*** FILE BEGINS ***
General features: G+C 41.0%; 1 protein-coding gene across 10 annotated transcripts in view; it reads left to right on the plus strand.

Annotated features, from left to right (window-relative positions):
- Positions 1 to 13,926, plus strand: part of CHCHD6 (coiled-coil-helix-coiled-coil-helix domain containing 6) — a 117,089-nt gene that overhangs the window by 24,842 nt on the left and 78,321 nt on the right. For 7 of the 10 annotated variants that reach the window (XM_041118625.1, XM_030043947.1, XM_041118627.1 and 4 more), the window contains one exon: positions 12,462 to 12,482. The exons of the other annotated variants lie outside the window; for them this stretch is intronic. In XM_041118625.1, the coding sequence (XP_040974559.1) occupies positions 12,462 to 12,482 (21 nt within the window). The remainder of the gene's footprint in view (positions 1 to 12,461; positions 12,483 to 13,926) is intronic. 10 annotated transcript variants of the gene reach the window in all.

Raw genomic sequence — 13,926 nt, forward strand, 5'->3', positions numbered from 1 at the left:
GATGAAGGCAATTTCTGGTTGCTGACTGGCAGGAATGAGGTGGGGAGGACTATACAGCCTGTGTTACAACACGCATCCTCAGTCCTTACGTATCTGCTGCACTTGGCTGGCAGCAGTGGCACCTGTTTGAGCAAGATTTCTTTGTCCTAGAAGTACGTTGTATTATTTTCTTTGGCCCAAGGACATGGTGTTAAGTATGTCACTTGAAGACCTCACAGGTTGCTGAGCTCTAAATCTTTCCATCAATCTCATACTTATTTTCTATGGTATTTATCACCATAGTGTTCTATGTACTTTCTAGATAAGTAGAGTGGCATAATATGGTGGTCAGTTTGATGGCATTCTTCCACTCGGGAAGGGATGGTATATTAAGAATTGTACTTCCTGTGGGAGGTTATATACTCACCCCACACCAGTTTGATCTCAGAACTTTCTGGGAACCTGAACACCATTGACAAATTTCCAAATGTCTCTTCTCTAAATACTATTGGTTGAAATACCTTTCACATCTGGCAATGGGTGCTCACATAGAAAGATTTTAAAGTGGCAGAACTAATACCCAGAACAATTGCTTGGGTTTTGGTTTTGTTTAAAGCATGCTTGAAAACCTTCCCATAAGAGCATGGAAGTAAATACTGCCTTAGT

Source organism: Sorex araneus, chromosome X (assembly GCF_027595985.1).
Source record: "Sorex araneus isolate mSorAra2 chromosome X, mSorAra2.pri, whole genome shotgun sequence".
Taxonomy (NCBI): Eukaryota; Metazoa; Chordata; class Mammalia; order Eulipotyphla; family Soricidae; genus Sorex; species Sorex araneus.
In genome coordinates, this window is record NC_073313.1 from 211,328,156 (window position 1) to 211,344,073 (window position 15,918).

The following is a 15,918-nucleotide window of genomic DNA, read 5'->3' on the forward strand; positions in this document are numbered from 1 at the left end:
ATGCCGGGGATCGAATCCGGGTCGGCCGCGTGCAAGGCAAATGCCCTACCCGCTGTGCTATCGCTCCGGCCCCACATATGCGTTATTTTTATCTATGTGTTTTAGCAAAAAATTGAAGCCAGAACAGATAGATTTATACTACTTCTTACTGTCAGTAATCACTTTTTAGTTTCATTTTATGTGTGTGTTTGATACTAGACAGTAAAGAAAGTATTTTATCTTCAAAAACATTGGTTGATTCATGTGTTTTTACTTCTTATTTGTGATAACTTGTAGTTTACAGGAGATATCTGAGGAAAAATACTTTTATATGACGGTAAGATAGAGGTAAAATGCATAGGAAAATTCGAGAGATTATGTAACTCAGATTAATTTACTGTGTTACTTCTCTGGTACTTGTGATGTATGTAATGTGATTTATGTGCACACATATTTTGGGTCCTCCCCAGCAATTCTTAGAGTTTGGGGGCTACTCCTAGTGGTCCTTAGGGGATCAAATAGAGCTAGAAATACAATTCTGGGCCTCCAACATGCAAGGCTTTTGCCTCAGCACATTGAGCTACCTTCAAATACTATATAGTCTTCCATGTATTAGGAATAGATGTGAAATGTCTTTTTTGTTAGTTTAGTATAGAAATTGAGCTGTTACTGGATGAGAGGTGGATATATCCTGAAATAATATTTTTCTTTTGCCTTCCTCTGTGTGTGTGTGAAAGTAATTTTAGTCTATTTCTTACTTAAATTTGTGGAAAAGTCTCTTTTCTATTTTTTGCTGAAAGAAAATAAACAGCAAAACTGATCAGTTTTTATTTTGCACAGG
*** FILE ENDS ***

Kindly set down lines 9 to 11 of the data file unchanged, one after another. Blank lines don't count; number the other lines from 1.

In genome coordinates, this window is record NC_073313.1 from 211,328,156 (window position 1) to 211,344,073 (window position 15,918).

The following is a 15,918-nucleotide window of genomic DNA, read 5'->3' on the forward strand; positions in this document are numbered from 1 at the left end:
ATGCCGGGGATCGAATCCGGGTCGGCCGCGTGCAAGGCAAATGCCCTACCCGCTGTGCTATCGCTCCGGCCCCACATATGCGTTATTTTTATCTATGTGTTTTAGCAAAAAATTGAAGCCAGAACAGATAGATTTATACTACTTCTTACTGTCAGTAATCACTTTTTAGTTTCATTTTATGTGTGTGTTTGATACTAGACAGTAAAGAAAGTATTTTATCTTCAAAAACATTGGTTGATTCATGTGTTTTTACTTCTTATTTGTGATAACTTGTAGTTTACAGGAGATATCTGAGGAAAAATACTTTTATATGACGGTAAGATAGAGGTAAAATGCATAGGAAAATTCGAGAGATTATGTAACTCAGATTAATTTACTGTGTTACTTCTCTGGTACTTGTGATGTATGTAATGTGATTTATGTGCACACATATTTTGGGTCCTCCCCAGCAATTCTTAGAGTTTGGGGGCTACTCCTAGTGGTCCTTAGGGGATCAAATAGAGCTAGAAATACAATTCTGGGCCTCCAACATGCAAGGCTTTTGCCTCAGCACATTGAGCTACCTTCAAATACTATATAGTCTTCCATGTATTAGGAATAGATGTGAAATGTCTTTTTTGTTAGTTTAGTATAGAAATTGAGCTGTTACTGGATGAGAGGTGGATATATCCTGAAATAATATTTTTCTTTTGCCTTCCTCTGTGTGTGTGTGAAAGTAATTTTAGTCTATTTCTTACTTAAATTTGTGGAAAAGTCTCTTTTCTATTTTTTGCTGAAAGAAAATAAACAGCAAAACTGATCAGTTTTTATTTTGCACAGG